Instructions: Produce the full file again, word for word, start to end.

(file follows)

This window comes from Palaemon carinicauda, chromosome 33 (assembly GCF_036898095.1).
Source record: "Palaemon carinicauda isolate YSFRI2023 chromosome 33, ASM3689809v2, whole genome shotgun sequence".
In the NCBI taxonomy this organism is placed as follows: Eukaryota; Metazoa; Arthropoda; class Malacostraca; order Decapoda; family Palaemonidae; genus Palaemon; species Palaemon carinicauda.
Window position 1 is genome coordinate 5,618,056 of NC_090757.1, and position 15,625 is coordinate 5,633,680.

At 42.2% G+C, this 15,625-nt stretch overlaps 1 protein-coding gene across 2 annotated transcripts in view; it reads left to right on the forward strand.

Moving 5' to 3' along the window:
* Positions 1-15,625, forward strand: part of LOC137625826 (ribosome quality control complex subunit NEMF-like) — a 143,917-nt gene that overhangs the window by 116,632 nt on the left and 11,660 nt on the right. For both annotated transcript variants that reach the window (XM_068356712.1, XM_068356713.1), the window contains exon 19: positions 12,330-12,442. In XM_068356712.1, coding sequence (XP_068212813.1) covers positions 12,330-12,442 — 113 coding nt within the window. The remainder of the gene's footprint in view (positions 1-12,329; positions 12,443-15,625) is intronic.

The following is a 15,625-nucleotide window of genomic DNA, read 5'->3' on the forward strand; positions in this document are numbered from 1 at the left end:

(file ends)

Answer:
This window comes from Palaemon carinicauda, chromosome 33 (assembly GCF_036898095.1).
Source record: "Palaemon carinicauda isolate YSFRI2023 chromosome 33, ASM3689809v2, whole genome shotgun sequence".
In the NCBI taxonomy this organism is placed as follows: Eukaryota; Metazoa; Arthropoda; class Malacostraca; order Decapoda; family Palaemonidae; genus Palaemon; species Palaemon carinicauda.
Window position 1 is genome coordinate 5,618,056 of NC_090757.1, and position 15,625 is coordinate 5,633,680.

At 42.2% G+C, this 15,625-nt stretch overlaps 1 protein-coding gene across 2 annotated transcripts in view; it reads left to right on the forward strand.

Moving 5' to 3' along the window:
* Positions 1-15,625, forward strand: part of LOC137625826 (ribosome quality control complex subunit NEMF-like) — a 143,917-nt gene that overhangs the window by 116,632 nt on the left and 11,660 nt on the right. For both annotated transcript variants that reach the window (XM_068356712.1, XM_068356713.1), the window contains exon 19: positions 12,330-12,442. In XM_068356712.1, coding sequence (XP_068212813.1) covers positions 12,330-12,442 — 113 coding nt within the window. The remainder of the gene's footprint in view (positions 1-12,329; positions 12,443-15,625) is intronic.

The following is a 15,625-nucleotide window of genomic DNA, read 5'->3' on the forward strand; positions in this document are numbered from 1 at the left end: